Some people state that tarot cards were created by an unknown mystical being. Others claim they were used in ancient times as a tool to connect with the gods and the spiritual world. Today, these mystical cards come in myriad illustrative styles, yet still behold a reputation steeped in the occult that shouldn’t be taken lightly. 

The earliest surviving examples of the cards are known as the Visconti-Sforza, from late 14th century, Italy. These cards were first known as Trump Cards – heavy, elaborately decorated playing cards used for TarocchiniTrumphi, or Trionfi: parlour games similar to what we know today as Bridge. Despite the playful, elegant name, parlour games during the Renaissance were not taken lightly among the Italian aristocrats – their focus was on the players’ skills in memorising, cunning and strategising, similar to chess.

As we know, the Renaissance was the era of the rediscovery of art, literature and classical philosophy where artists were in high demand. Commissioning a painter for custom playing cards became as common as the noblemen commissioning an actual painting. For tarot cards, the period became the perfect storm – the wealth of people able to invest in games such as Tarocchini met the applied aesthetic of skilled artists, each keen to elevate their style from the next. It became such a popular pastime that Italian priests tried to make it illegal – damning the activity in sermons. By the 15th century, the game crossed the border into the south of France and central Europe, with each region and family creating their own style of Tarocchini

Skipping forward, it wasn’t until the late 18th century and early 19th century the decks would be called tarot cards (from the French) and used for fortune telling and occult purposes. As popularity as a game receded, cards began to be recontextualised with the philosophy from ancient Egypt and Hermeticism. Perhaps it was a way to educate and improve their inner spiritual development, but in reality, during the time Europe was going through an enormous phase of ‘Egyptomania’. This was due to the Victorian hunger for history, the exploration and colonisation of the world and its archaeological findings. Egyptomania was so prevalent that when relics and mummies was brought in to England, France, Germany, and Italy, ‘mummy unwrapping’ became one of the most sought-after events open to the public.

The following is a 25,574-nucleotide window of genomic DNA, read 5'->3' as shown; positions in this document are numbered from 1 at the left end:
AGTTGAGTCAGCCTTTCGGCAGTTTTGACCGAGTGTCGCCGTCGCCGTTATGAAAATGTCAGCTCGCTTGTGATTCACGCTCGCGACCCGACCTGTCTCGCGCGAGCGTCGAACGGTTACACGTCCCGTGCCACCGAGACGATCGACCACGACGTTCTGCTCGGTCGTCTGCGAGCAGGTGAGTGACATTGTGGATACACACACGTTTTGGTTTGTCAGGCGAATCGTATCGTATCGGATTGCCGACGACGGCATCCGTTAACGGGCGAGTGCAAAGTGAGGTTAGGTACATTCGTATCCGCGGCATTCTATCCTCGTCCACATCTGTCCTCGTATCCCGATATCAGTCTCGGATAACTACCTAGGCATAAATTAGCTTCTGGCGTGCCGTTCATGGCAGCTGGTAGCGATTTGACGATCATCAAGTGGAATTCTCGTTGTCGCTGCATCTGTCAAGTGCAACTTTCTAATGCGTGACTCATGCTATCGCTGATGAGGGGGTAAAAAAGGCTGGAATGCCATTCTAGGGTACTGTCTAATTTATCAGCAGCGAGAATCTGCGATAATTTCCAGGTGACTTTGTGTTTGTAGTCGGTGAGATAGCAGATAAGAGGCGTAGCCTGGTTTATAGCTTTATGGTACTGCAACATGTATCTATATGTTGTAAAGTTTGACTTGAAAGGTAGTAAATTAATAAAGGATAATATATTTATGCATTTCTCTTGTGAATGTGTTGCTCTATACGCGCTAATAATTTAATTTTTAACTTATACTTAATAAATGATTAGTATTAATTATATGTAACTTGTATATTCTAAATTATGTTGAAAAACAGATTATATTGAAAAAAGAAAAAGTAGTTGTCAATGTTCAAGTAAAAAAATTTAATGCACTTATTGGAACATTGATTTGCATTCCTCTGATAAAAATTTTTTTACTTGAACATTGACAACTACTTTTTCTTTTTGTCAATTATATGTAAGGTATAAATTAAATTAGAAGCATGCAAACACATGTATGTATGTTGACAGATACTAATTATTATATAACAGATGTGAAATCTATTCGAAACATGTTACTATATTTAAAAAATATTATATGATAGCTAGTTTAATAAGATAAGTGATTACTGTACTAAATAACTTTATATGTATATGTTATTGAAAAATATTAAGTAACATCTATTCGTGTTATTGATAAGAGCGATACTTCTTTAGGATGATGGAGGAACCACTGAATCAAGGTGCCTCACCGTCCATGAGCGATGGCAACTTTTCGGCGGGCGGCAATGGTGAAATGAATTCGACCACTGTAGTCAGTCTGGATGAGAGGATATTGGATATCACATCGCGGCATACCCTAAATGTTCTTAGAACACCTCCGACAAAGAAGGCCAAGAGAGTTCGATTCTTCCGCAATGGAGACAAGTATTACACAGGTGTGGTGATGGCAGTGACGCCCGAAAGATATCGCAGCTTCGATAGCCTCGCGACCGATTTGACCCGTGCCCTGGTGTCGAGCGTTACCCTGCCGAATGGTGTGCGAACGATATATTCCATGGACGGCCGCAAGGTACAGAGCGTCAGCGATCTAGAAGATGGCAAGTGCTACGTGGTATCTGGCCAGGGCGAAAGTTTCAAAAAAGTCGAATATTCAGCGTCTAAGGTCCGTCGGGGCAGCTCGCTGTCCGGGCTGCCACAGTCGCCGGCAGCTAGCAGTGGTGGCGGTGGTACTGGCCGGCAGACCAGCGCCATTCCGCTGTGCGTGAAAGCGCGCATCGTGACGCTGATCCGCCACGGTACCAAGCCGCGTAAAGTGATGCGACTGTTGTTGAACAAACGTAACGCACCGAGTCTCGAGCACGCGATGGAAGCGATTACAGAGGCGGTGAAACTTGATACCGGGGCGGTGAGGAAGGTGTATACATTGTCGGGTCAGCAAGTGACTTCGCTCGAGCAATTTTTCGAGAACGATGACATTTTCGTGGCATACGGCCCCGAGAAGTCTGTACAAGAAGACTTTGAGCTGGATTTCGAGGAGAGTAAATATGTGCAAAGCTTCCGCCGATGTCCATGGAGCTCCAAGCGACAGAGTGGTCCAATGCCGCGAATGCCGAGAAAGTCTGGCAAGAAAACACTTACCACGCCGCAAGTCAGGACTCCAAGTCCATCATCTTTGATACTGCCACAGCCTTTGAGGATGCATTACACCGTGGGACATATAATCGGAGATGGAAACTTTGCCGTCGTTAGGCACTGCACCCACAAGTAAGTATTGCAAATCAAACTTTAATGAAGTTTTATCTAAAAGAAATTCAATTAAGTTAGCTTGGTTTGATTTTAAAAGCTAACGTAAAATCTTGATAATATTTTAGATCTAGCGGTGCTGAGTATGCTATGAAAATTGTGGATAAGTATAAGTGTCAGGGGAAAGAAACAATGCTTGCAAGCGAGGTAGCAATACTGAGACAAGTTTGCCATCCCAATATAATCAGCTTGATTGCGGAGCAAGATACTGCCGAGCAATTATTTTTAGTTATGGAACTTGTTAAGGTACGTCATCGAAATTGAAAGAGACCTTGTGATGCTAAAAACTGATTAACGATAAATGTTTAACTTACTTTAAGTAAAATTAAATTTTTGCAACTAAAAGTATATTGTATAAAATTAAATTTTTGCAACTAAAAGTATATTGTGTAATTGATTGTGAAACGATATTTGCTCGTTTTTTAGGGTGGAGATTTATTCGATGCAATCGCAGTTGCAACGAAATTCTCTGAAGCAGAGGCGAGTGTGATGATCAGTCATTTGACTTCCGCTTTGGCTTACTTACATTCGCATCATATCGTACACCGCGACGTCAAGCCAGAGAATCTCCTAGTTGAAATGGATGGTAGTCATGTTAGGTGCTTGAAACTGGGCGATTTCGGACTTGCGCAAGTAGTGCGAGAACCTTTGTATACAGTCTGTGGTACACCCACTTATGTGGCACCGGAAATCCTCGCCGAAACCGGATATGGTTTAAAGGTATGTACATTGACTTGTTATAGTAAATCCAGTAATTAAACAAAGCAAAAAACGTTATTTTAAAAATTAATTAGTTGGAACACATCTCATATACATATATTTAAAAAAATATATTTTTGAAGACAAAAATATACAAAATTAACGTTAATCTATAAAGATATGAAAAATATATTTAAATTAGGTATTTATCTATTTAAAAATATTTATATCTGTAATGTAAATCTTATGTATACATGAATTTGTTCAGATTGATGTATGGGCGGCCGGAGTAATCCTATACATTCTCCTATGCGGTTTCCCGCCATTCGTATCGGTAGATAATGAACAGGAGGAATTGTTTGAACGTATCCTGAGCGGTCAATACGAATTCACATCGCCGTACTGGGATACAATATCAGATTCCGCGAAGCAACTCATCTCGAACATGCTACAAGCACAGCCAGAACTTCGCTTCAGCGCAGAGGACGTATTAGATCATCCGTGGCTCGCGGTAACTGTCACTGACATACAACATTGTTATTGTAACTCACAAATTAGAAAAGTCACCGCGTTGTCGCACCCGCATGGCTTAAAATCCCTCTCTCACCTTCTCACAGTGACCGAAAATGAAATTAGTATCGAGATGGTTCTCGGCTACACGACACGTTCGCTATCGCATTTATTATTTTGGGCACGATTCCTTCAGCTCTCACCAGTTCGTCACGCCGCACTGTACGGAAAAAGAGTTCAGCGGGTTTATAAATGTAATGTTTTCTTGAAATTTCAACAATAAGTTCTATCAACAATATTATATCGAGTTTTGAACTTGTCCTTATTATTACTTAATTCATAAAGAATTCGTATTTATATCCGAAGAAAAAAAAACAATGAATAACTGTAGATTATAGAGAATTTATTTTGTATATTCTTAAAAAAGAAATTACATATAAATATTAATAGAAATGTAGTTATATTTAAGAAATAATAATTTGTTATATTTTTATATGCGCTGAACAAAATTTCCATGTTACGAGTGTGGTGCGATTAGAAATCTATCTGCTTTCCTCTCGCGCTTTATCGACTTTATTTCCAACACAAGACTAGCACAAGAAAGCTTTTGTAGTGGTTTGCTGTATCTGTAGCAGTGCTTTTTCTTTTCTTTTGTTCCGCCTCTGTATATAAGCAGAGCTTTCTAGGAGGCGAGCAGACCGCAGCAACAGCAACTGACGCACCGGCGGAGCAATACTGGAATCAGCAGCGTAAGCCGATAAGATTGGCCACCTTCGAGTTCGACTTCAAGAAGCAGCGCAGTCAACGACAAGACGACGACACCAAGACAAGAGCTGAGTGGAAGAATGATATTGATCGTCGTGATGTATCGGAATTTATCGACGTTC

Then in the middle of 19th century, Eliphas Levi brought tarot card to a whole other level, in his book – The Doctrine and Ritual of High Magic. He associated tarot with the Hebrew alphabet, the Tree of Life in Kabbalah, the planets, elements and zodiac signs – something which wasn’t illustrated in the cards earlier. However, there was no tarot deck in use at the time that embodied this new complex symbolism. It wasn’t until 60 years after the book was published that the most famous tarot card deck was created by the philosopher Arthur Edward Waite and illustrated by Pamela Coleman Smith – both occult enthusiasts. The Rider Waite deck contains twenty-two major cards which have inspiration from the French Marseilles deck – with heavily patterned designs. It incorporates the symbolical modifications suggested by Levi, making this deck the first ever complex decks. Paradoxically, it’s also the most simplified deck as it came with a small instruction booklet, explaining how to use and interpret the cards, and so making it accessible to the general public. 

Today, we have an impression that tarot cards have an ageless connection to all these elements, but in fact they were added slowly by different authors, philosophers and social trends. Tarot cards have been around for centuries, but in reality, they weren’t so different from our standard 52 card decks and the way we use them – for games and gambling. 

We use tarot cards differently today, with the momentum of mysticism and psychic importance ascribed to them on their journey through time. 

Don’t get us wrong, there is no doubt that the tarot cards hold a mystical and intuitive value that we can’t fully explain. Even randomly fanning through a modern deck and letting your eyes fall upon a card, the images are at once disturbing and fascinating in equal measure. 

For tarot cards that are mass produced today, even with far-lower production values than originally made, they still enshroud our opinion in a fog of the supernatural, and hark back to the earliest representations of heaven and earth and everything unknown in between.